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What's Wrong with Fake News?
Why should you care about whether or not your news is real or fake?
- You deserve the truth. You are smart enough to make up your own mind--as long as you have the real facts in front of you. You have every right to be insulted when you read fake news because you are, in essence, being treated like an idiot.
- Fake news destroys your credibility. If your arguments are built on bad information, it will be much more difficult for people to believe you in the future.
- Fake news can hurt you and a lot of other people. Purveyors of fake and misleading medical advice like Mercola.com and NaturalNews.com help perpetuate myths like HIV and AIDS aren't related or that vaccines cause autism. These sites are heavily visited, and their lies are dangerous.
- Real news can benefit you. If you want to buy stock in a company, you want to read accurate articles about that company so you can invest wisely. If you are planning on voting in an election, you want to read as much good information on a candidate so you can vote for the person who best represents your ideas and beliefs. Fake news will not help you make money or make the world a better place, but real news can.
Known Fake, Parodic, and Misleading News Sites
The Daily Dot Fake News Sites List
NOTE: This list is not exhaustive and may be updated at any time. It is a compiled list of fake news sites to watch out for on Facebook.
False, Misleading, Clickbait-y, and Satirical "News" Sources
This is Professor Zimdars' original list and criteria with updates and addenda.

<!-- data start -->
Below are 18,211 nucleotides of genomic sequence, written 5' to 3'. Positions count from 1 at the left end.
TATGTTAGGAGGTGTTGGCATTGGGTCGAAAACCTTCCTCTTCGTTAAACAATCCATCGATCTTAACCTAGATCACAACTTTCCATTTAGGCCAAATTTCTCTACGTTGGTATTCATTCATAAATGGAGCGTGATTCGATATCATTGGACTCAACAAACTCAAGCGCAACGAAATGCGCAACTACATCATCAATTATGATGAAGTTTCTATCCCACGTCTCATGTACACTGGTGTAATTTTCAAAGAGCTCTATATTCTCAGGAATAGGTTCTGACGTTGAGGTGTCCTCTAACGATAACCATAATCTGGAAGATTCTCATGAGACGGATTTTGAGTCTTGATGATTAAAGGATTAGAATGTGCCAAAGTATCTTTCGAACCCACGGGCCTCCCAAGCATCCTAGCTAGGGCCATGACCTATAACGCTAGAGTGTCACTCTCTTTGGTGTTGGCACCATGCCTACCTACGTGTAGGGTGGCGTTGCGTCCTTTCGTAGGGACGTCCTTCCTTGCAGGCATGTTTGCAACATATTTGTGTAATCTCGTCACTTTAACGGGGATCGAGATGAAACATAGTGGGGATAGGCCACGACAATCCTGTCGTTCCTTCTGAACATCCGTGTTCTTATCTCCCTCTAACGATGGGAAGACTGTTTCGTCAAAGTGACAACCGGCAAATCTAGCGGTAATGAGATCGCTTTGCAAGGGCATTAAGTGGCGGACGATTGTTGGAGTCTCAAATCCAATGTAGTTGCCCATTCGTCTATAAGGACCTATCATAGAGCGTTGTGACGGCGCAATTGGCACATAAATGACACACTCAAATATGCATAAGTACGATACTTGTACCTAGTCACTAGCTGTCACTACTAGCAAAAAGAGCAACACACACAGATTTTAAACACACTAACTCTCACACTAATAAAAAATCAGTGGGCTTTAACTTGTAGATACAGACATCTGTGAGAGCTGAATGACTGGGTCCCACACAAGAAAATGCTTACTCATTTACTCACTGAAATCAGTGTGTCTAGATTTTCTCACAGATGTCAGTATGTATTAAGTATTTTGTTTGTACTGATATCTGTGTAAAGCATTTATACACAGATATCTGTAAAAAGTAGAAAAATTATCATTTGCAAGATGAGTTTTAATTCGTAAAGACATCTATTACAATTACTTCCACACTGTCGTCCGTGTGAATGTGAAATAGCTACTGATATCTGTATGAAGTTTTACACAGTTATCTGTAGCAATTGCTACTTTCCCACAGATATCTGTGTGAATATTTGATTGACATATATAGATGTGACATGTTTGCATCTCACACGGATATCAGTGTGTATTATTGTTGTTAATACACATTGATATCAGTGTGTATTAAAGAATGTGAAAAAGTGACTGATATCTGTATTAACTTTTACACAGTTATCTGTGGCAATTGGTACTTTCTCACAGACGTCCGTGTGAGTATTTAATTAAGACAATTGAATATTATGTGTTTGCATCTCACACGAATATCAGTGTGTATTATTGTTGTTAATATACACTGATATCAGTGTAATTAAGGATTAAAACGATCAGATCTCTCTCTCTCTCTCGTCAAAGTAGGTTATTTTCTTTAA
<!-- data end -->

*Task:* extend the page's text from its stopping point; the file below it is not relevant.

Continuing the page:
The Borowitz Report
From humorist Andy Borowitz, this is a column parodizing and commenting on current news trends.
Dr. Joseph Mercola
Mercola is a doctor of osteopathy who has frequently been targeted by the FDA for promoting false, misleading, and even dangerous medical advice. His site promotes products, and his blog includes false and/or misleading information about medical topics.
This is one of America's premier parodic news sites.
What Can I Do to Avoid Fake News?
Avoid Fake News
- Check the source - is it a .com? .org? .edu or .gov? Is the source from a Google search or did you use an academic database?
- Use the CRAAP test - Currency, Relevance, Accuracy, Authority and Purpose
- Check the claims in the article. Can you follow up with them using reputable sources?
- Question everything. Does the site have ads? Is the source from a think tank or nonprofit that has a stake in the subject of the article? What's the author's background?
- Check any links in the article. Do they actually lead to information that verifies something in the article?
Fact Checking Links
A product of the Annenberg Public Policy Center, this site is terrific for checking up on political claims.
This is a professional networking website where you can look up the authors of articles and books to see if they're credible.
The Pulitzer Prize-winning Politifact researches the claims of politicians and checks their accuracy.
One of the oldest debunking sites on the Internet, Snopes.com focuses on urban legends, news stories, and memes. They also cite their sources at the end of each debunking.
The Washington Post Fact-Checker
While focused primarily on political facts, it covers specific claims in-depth and with plenty of cross-referencing.
The News Literacy Project Facebook Page
This is a nonprofit whose purpose is to provide tools and resources to middle and high school students (and their classrooms) on media literacy.
The Poynter Institute
The Poynter Institute develops resources for journalists and writers plus offers resources on fact checking and media literacy for the general public.
Information on the Avoiding Fake News page has been adapted from:
Niagara County Community College. Henrietta G. Lewis Library. 3111 Saunders Settlement Rd., Sanborn, NY 14132 | 716-614-6786